No longer in limbo perhaps, but there remain a few unanswered questions for agents following the long-awaited release of the White Paper titled ‘A Fairer Private Rented Sector’, with uncertainty lingering until the reforms actually make it into law.
Nick Lyons, CEO of No Letting Go, said the release of the White Paper after a number of years of delay and fervent speculation was merely the first step in what will continue to be a slow and complex journey.
Lyons said: “The proposals outlined in the meaty 86-page policy paper will now inform what is included in the version of the Bill that will be brought forward to Parliament. That is likely to still take some time as intense lobbying and opposition goes on behind the scenes.
“The devil will be in the detail, which is lacking at the moment. For example, many landlords do not accept pets so there will be particular opposition to the idea of tenants finding it much easier to keep pets in their rental homes unless they have some means to protect themselves against extra cleaning, excessive wear or damage at end of tenancy. There is every chance this could be watered down to appease frustrated landlords by the time it gets to Parliament.”
Lyons also points to the Tenant Fees Act 2019, which took a considerable amount of time to pass into law and faced plenty of opposition along the way.
The latest reforms are even more sweeping – the biggest changes to the private rented sector in a generation – so are likely to face even more scrutiny and wrangling.
He adds: “I’d be very surprised if the Bill’s path to Royal Assent and becoming law is an easy, smooth and swift one. We all saw the difficulties the Tenant Fees legislation faced in reaching law, and I imagine something similar will occur here. There are still numerous things distracting the government – from by-elections and partygate to the cost-of-living crisis, the war in Ukraine and high-profile strikes – which are likely to keep parliamentary time to a premium.”
Lyons says much engagement has already been had on the issue of rental reform, but it’s likely that more consultation and feedback will be sought before the final version of the Bill is presented to Parliament.
Lyons continues: “Propertymark were noticeably stronger than usual in their reaction to the White Paper. There was a very informative video piece for Propertymark members by Valerie Bannister, which I thought was a very balanced view, particularly with regards the likely impact to lettings agents and property managers. Propertymark can be a very powerful lobbying force, especially when combined with other similar organisations, who also want to push back against the reforms.”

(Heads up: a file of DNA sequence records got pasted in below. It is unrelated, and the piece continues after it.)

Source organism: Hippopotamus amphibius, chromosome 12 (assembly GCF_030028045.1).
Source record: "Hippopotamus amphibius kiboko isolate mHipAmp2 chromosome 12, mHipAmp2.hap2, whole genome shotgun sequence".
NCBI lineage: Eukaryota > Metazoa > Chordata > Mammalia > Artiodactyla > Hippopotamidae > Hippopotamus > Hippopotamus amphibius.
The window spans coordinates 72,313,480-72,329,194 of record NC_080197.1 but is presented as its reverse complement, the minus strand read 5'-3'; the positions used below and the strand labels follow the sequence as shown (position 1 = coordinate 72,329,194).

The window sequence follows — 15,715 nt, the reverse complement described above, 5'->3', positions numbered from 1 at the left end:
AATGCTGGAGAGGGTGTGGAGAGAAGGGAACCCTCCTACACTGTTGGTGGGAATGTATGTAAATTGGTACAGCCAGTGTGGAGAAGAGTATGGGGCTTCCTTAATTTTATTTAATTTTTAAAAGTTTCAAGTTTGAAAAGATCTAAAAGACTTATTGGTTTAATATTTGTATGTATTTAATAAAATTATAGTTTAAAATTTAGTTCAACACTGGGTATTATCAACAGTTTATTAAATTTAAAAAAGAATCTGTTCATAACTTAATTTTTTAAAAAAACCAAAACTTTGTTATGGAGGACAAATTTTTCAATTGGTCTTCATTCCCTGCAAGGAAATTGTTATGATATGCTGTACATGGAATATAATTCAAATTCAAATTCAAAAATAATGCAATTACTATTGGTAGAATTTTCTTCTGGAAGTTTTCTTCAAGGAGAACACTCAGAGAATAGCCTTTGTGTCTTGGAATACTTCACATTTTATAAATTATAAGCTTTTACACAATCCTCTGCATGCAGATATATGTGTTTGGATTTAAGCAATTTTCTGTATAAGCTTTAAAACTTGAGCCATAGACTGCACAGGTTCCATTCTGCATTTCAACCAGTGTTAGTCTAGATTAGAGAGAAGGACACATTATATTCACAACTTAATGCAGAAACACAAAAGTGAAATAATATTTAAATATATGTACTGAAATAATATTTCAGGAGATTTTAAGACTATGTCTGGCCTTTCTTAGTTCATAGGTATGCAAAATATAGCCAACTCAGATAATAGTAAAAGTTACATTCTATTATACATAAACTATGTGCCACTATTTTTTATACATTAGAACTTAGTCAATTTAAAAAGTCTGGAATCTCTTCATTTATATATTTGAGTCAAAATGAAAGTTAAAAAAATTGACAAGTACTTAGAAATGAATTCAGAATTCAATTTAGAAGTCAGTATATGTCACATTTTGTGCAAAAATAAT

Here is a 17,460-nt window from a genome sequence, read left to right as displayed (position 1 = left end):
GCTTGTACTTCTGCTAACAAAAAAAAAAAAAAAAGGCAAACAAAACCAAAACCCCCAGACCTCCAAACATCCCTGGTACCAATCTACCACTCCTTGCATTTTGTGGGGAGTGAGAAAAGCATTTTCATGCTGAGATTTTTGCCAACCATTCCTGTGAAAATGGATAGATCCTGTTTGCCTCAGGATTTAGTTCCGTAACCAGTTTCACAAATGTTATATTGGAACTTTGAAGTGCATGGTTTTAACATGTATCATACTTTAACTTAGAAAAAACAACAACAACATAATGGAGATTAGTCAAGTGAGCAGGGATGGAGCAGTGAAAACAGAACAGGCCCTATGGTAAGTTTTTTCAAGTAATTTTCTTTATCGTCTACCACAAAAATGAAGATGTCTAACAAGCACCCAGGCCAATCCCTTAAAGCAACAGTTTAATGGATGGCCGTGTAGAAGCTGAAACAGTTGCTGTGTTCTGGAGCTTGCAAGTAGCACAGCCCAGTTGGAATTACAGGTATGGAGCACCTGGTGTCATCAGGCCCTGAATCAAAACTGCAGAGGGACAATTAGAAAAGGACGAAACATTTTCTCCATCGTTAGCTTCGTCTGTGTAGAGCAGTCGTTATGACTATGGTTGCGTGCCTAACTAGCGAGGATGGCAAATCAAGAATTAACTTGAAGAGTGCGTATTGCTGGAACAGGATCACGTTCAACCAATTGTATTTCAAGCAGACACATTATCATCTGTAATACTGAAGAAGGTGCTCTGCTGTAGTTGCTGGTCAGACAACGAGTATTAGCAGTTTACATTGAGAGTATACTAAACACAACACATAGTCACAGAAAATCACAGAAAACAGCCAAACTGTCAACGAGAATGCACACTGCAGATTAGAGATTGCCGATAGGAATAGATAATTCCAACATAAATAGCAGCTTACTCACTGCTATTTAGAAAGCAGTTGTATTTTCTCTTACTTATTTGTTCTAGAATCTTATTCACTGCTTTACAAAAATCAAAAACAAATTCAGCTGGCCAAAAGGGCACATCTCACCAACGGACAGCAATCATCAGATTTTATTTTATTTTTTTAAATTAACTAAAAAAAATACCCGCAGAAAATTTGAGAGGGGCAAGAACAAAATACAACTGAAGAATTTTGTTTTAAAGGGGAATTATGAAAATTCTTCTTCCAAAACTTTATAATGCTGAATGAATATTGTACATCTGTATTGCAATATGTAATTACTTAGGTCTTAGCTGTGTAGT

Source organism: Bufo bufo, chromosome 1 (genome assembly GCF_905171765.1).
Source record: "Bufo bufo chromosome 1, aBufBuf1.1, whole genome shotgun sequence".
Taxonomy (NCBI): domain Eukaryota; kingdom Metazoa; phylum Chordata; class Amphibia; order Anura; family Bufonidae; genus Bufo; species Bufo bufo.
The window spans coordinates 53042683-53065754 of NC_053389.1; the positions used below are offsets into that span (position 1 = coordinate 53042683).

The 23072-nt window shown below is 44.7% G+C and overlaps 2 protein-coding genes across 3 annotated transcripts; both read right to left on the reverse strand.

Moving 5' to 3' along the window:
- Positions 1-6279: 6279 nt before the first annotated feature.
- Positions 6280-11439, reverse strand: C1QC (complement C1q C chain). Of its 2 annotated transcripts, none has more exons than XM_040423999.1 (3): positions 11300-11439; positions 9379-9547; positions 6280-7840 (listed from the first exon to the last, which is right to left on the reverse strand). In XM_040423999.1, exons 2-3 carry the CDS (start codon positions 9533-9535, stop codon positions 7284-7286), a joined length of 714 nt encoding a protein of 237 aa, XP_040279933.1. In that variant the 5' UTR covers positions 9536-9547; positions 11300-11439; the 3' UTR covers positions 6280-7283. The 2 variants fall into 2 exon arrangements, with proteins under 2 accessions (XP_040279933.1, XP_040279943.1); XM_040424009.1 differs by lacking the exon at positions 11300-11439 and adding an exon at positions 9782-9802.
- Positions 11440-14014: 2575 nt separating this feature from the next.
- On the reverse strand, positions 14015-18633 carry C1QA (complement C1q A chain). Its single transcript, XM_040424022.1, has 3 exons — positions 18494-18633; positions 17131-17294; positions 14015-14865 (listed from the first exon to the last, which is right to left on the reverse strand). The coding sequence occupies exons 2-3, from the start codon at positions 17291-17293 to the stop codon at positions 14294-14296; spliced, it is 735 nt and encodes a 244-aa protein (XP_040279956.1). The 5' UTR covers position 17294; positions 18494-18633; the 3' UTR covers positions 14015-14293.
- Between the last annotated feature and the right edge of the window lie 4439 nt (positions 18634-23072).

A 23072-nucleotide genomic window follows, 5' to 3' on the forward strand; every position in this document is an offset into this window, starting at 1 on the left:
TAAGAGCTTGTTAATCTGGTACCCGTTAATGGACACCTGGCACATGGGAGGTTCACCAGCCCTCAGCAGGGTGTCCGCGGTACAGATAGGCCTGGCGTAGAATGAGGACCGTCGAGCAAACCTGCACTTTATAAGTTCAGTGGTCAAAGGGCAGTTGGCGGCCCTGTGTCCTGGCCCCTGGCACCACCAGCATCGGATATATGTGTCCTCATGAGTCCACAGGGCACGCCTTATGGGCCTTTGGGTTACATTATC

He argued that there are elements of the reforms that most people will get behind – such as the extension of the Decent Homes Standard to the PRS, and the concept of making it easier for landlords and tenants to resolve disputes without going to the courts, with lower costs attached.
Meanwhile, the scrapping of Section 21 has been baked in for some time and is something that most landlords and agents seem to have reluctantly accepted as inevitable.
However, other parts of the reforms are likely to prove more controversial – for example tenants being the ones to decide when a tenancy ends and what constitutes a valid reason for landlords to end a tenancy and reclaim possession of their property.
Lyons explains: “These are the things that are likely to be the subject of fierce lobbying over the next few months. We still don’t know exactly when the Bill will be brought to Parliament. This government has a habit of announcing major things out of the blue when no one’s expecting it, so that could happen again, but equally, we waited a long, long time for the White Paper and there’s no guarantee that the production of the Bill will be any quicker.
“Given we’re already in June, I’d be surprised if rental reforms were introduced before the end of the year, so 2023 seems far more likely.”
He concluded: “There isn’t that chronic sense of limbo anymore – which is welcome – but equally there’s going to be a few more months of uncertainty yet for agents to tolerate. Fortunately, the market remains buoyant despite this, which bodes well for coping with the disruption that rental reform would likely cause.”